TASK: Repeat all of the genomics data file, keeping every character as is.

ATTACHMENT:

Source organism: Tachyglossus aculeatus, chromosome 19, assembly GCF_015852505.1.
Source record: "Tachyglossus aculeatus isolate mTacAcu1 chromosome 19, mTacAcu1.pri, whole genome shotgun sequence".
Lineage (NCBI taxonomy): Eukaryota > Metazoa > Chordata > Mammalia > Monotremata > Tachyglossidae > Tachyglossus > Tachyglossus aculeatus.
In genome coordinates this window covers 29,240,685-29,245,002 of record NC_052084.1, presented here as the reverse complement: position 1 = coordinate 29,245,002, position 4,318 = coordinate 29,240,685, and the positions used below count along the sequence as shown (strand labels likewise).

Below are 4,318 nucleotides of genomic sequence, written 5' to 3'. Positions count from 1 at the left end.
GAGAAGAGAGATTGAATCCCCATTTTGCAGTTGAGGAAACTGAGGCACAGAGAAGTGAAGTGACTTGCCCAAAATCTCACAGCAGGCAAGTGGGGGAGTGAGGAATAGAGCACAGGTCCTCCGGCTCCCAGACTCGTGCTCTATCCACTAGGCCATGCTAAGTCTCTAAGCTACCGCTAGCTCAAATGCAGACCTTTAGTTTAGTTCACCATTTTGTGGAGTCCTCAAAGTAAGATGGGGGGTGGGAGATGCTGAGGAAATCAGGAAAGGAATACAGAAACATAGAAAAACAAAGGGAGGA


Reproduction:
Source organism: Tachyglossus aculeatus, chromosome 19, assembly GCF_015852505.1.
Source record: "Tachyglossus aculeatus isolate mTacAcu1 chromosome 19, mTacAcu1.pri, whole genome shotgun sequence".
Lineage (NCBI taxonomy): Eukaryota > Metazoa > Chordata > Mammalia > Monotremata > Tachyglossidae > Tachyglossus > Tachyglossus aculeatus.
In genome coordinates this window covers 29,240,685-29,245,002 of record NC_052084.1, presented here as the reverse complement: position 1 = coordinate 29,245,002, position 4,318 = coordinate 29,240,685, and the positions used below count along the sequence as shown (strand labels likewise).

Below are 4,318 nucleotides of genomic sequence, written 5' to 3'. Positions count from 1 at the left end.
GAGAAGAGAGATTGAATCCCCATTTTGCAGTTGAGGAAACTGAGGCACAGAGAAGTGAAGTGACTTGCCCAAAATCTCACAGCAGGCAAGTGGGGGAGTGAGGAATAGAGCACAGGTCCTCCGGCTCCCAGACTCGTGCTCTATCCACTAGGCCATGCTAAGTCTCTAAGCTACCGCTAGCTCAAATGCAGACCTTTAGTTTAGTTCACCATTTTGTGGAGTCCTCAAAGTAAGATGGGGGGTGGGAGATGCTGAGGAAATCAGGAAAGGAATACAGAAACATAGAAAAACAAAGGGAGGA